1Now the Philistines gathered their armies for battle and were assembled at Socoh, which belongs to Judah; and they camped between Socoh and Azekah, in Ephes-dammim. 2 Saul and the men of Israel were gathered together and they camped in the Valley of Elah, and assembled in battle formation to meet the Philistines. 3 The Philistines were standing on the mountain on one side and Israel was standing on the mountain on the other side, with the valley between them. 4 Then a [a]champion came out from the camp of the Philistines named Goliath of Gath, whose height was [b]six cubits and a span. 5 He had a bronze helmet on his head, and wore a coat of scale-armor (overlapping metal plates) which weighed [c]5,000 shekels of bronze. 6 He had bronze shin protectors on his legs and a bronze [d]javelin hung between his shoulders. 7 The [wooden] shaft of his spear was like a [e]weaver’s beam; the blade-head of his spear weighed [f]six hundred shekels of iron. And a [g]shield-bearer walked in front of him. 8 Goliath stood and shouted to the battle lines of Israel, saying to them, “Why have you come out to draw up for battle? Am I not the Philistine and are you not servants of Saul? Choose a man for yourselves and have him come down to me. 9 If he is able to fight with me and kill me, then we will become your servants; but if I prevail against him and kill him, then you shall become our servants and serve us.” 10 Again the Philistine said, “I defy the battle lines of Israel this day; give me a man so that we may fight together.” 11 When Saul and all Israel heard these words of the Philistine, they were dismayed and greatly afraid.
12 Now David was the son of the [h]Ephrathite of Bethlehem in Judah, named Jesse, who had eight sons. Jesse was old in the days of Saul, advanced in years among men. 13 His three older sons had followed Saul into battle. The names of his three sons who went to battle were Eliab, the firstborn; next, Abinadab; and third, Shammah. 14 David was the youngest. Now the three oldest followed Saul, 15 but David went back and forth from Saul to tend his father’s flock at Bethlehem. 16 The Philistine [Goliath] came out morning and evening, and took his stand for forty days.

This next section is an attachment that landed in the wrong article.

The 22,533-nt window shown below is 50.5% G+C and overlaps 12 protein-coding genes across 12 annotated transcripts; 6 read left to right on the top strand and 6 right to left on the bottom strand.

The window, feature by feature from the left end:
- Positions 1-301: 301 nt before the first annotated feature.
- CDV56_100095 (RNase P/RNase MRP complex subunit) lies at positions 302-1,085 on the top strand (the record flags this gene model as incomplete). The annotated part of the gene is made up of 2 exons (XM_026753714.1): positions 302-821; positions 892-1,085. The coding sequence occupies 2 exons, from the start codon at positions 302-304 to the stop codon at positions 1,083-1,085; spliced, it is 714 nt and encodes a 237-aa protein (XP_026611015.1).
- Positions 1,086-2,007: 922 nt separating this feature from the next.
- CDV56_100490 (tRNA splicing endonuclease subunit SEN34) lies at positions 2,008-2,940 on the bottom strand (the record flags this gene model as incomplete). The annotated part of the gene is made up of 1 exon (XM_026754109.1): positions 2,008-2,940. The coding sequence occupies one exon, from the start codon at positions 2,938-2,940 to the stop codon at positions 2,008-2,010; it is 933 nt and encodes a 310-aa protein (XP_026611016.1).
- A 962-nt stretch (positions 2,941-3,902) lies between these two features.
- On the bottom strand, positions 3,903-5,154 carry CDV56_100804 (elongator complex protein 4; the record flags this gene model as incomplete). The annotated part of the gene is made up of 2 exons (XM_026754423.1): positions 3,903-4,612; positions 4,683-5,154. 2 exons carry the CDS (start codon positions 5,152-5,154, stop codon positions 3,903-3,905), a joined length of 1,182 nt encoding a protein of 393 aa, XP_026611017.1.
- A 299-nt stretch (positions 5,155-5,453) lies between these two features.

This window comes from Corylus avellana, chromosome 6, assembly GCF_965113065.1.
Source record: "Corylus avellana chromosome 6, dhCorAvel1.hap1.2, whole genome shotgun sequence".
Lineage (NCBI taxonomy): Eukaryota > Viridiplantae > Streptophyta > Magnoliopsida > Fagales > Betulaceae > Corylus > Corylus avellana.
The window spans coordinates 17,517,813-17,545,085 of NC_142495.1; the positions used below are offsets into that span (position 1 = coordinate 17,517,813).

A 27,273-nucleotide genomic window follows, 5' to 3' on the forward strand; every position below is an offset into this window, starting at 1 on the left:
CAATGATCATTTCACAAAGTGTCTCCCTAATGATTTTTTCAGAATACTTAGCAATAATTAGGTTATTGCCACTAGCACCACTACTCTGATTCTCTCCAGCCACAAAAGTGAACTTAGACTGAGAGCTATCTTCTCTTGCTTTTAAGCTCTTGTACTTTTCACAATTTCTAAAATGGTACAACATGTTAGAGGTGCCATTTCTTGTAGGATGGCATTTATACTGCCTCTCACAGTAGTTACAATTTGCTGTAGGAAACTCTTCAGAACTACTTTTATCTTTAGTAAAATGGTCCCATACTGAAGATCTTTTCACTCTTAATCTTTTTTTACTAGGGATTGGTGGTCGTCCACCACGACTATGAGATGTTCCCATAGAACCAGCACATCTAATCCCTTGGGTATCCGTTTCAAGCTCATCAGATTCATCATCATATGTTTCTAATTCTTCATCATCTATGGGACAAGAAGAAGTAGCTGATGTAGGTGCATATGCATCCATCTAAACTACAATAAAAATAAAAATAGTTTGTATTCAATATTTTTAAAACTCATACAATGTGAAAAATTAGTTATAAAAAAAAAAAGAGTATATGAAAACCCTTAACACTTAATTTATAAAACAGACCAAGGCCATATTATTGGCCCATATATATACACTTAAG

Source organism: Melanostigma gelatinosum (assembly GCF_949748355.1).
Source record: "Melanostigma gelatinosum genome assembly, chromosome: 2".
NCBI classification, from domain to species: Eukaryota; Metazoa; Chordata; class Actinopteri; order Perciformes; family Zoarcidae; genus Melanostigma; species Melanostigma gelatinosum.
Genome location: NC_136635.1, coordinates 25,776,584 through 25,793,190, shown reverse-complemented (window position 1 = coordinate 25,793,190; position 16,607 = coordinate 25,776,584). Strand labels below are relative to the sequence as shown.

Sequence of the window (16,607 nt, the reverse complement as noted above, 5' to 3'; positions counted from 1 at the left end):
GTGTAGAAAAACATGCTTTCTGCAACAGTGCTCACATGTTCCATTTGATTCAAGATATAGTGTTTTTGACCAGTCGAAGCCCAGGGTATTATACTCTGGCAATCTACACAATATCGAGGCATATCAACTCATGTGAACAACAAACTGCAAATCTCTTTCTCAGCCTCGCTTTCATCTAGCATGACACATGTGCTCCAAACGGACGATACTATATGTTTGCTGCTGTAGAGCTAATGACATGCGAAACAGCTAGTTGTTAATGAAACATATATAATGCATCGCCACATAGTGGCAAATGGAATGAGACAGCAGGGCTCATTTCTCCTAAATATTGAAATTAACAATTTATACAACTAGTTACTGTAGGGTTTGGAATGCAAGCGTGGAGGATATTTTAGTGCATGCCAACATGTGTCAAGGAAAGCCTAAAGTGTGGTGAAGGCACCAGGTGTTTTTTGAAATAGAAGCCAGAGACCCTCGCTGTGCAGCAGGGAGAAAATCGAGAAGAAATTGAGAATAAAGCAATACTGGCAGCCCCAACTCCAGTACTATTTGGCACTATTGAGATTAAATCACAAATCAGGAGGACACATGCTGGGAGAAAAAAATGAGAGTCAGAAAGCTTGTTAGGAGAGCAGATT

17 Then Jesse said to David his son, “Take for your brothers an ephah of this roasted grain and these ten loaves of bread and run quickly to the camp to your brothers. 18 Also take these ten cuts of cheese to the commander of the [i]unit. See how your brothers are doing and bring back news of them. 19 Now they are with Saul and all the men of Israel in the Valley of Elah, fighting with the Philistines.”
David Accepts the Challenge
20 So David got up early in the morning, left the flock with a keeper, picked up the provisions and went just as Jesse had directed him. And he came to the encampment as the army was going out in battle formation shouting the battle cry. 21 Israel and the Philistines drew up in battle formation, army against army. 22 Then David left his provisions in the care of the supply keeper, and ran to the ranks and came and greeted his brothers. 23 As he was talking with them, behold, the champion, the Philistine of Gath named Goliath, was coming up from the army of the Philistines, and he spoke these same words again; and David heard him.
24 When the men of Israel all saw the man, they fled from him, and were very frightened. 25 The men of Israel said, “Have you seen this man who is coming up? Surely he is coming up to defy Israel. The king will reward the man who kills him with great riches, and will give him his daughter [in marriage] and make his father’s house (family) free [from taxes and service] in Israel.”
26 Then David spoke to the men who were standing by him, “What will be done for the man who kills this Philistine and removes the disgrace [of his taunting] from Israel? For who is this uncircumcised Philistine that he has taunted and defied the armies of the living God?” 27 The men [j]told him, “That is what will be done for the man who kills him.”
28 Now Eliab his oldest brother heard what he said to the men; and Eliab’s [k]anger burned against David and he said, “Why have you come down here? With whom did you leave those few sheep in the wilderness? I know your presumption (overconfidence) and the evil of your heart; for you have come down in order to see the battle.” 29 But David said, “What have I done now? Was it not just a [harmless] question?” 30 Then David turned away from Eliab to someone else and asked the same question; and the people gave him the same answer as the first time.
David Kills Goliath